A team of young curlers from Langley earned themselves a spot in the world junior curling semi-finals today.
Team Canada (a.k.a. Team Tardi) advances following a pair of victories on Thursday, 7-5 over Russia in the morning and 4-2 over Germany in the evening draw.
Cloverdale skip Tyler Tardi (who plays out of the Langley Curling Centre) and his team – third Sterling Middleton, second Jordan Tardi, lead Zachary Curtis, and alternate Jacques Gauthier – are competing in the worlds that unfolding this week in Aberdeen, Scotland.
They earned that right by winning their third B.C. championship back in December on home ice, then advancing to the Canadian championships in Quebec back in January, where they won their second consecutive national title.
“It feels pretty good to qualify after last year, that was disappointing to say the least,” skip Tardi said in reference to losing out in a tiebreaker at last year’s worlds in Korea.
“We fought to get back here and are really proud that we were able to come back and make the playoffs,” he added.
That it’s against the U.S., with Canada having last-rock advantage, makes it that much more appealing.
“We were a little devastated last year with the result that we didn’t exactly want. I’m proud of how we’re doing this year, one goal down and two games left to go,” said Tardi.
“I’ve known Luc (Violette, the U.S. third) since I was about 11 because we had competitions between our two clubs growing up. We’re good friends on the ice and off the ice, so it’ll be good. To us, having the hammer is huge. They keep it a little more open than other teams and we usually have a big momentum boost when we have it.”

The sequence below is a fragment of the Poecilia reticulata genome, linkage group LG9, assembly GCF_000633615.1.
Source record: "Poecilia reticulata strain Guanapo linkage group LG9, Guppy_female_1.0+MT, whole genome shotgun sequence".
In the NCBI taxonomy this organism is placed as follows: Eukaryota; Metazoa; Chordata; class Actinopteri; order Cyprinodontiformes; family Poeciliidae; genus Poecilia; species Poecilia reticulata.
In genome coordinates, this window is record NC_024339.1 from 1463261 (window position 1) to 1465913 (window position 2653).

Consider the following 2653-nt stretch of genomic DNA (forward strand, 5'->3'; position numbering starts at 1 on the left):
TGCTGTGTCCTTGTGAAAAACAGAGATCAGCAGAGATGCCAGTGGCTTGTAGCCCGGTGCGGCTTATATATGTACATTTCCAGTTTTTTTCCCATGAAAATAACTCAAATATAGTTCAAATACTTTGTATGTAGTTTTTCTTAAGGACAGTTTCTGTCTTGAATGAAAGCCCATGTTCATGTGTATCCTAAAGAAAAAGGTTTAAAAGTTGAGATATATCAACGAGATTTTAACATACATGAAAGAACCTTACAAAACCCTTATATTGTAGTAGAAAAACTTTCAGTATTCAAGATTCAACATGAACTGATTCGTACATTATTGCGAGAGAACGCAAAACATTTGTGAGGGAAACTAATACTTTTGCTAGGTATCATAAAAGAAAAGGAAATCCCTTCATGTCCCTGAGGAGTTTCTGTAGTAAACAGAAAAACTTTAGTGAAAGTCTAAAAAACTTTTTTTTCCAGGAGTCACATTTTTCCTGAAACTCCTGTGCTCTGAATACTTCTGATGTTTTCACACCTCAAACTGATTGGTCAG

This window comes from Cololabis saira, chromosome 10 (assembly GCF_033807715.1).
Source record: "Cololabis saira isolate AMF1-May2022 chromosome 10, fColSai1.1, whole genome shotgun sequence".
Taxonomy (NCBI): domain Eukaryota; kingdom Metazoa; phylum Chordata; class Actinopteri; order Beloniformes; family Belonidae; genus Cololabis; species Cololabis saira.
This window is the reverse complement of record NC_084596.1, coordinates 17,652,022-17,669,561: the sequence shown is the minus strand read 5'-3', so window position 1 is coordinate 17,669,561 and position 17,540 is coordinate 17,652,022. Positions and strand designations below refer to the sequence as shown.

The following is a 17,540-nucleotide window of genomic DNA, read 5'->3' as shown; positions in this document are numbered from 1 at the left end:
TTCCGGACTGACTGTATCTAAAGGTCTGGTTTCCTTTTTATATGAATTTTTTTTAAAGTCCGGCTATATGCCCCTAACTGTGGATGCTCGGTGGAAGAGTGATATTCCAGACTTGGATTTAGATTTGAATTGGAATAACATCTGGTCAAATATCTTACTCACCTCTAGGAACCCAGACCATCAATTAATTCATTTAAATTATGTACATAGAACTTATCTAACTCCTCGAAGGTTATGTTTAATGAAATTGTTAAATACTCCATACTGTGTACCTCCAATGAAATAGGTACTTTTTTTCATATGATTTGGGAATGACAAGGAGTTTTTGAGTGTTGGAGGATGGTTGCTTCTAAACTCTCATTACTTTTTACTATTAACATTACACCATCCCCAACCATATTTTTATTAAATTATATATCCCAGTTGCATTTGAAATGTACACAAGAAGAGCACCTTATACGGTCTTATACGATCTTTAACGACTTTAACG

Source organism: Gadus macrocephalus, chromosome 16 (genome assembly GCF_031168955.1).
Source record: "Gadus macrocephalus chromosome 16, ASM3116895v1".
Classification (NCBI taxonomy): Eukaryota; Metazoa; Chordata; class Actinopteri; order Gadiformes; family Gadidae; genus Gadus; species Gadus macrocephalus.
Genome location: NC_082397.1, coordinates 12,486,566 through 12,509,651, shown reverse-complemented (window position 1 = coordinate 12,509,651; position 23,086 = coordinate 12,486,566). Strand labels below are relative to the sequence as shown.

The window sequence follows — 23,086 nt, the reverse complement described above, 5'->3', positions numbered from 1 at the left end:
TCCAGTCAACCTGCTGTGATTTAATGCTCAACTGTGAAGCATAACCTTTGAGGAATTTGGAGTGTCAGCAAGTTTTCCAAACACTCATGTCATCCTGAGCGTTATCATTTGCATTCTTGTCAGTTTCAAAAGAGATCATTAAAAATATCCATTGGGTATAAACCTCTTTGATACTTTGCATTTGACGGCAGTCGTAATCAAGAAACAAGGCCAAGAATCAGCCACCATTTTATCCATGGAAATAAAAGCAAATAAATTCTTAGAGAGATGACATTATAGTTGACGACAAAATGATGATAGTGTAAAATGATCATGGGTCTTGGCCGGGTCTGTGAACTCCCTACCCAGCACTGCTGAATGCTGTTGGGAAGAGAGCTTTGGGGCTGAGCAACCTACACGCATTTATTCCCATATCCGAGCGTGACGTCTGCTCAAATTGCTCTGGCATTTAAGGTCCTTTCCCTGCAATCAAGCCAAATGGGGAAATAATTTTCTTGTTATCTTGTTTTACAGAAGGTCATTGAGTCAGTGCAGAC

It promises to be a good matchup, much like the 4-2 Canadian win during the round-robin back on Monday.
“We know it’s going to be a good game against Canada. We’ve played them a bunch of times before and they always give us a run for our money,” said U.S. skip Andrew Stopera.
“We’re looking forward to it. Last year we were a first-year team in this event and didn’t really know what to expect. Now we kind of know what it feels like to be in those big moments. Any kind of experience you can get on this kind of stage with this crowd and this environment is helpful.”
The Americans admitted having hammer would have been a big advantage, but it’s one they will carry into the matchup against Tardi.
Scotland (8-0) will meet Switzerland (5-4) in the other junior men’s semi-final.
In junior women’s play, Canada’s Kaitlyn Jones (7-2) will face China (5-4) while undefeated Sweden (9-0) plays Norway (5-4) in the other. Canada’s game will be broadcast online, as will the Scotland men’s semi-final. Both gold medal finals will also be shown.
The women’s final is set for Saturday at 5 a.m. Pacific time and the men’s championship game will begin at 10 a.m. Pacific.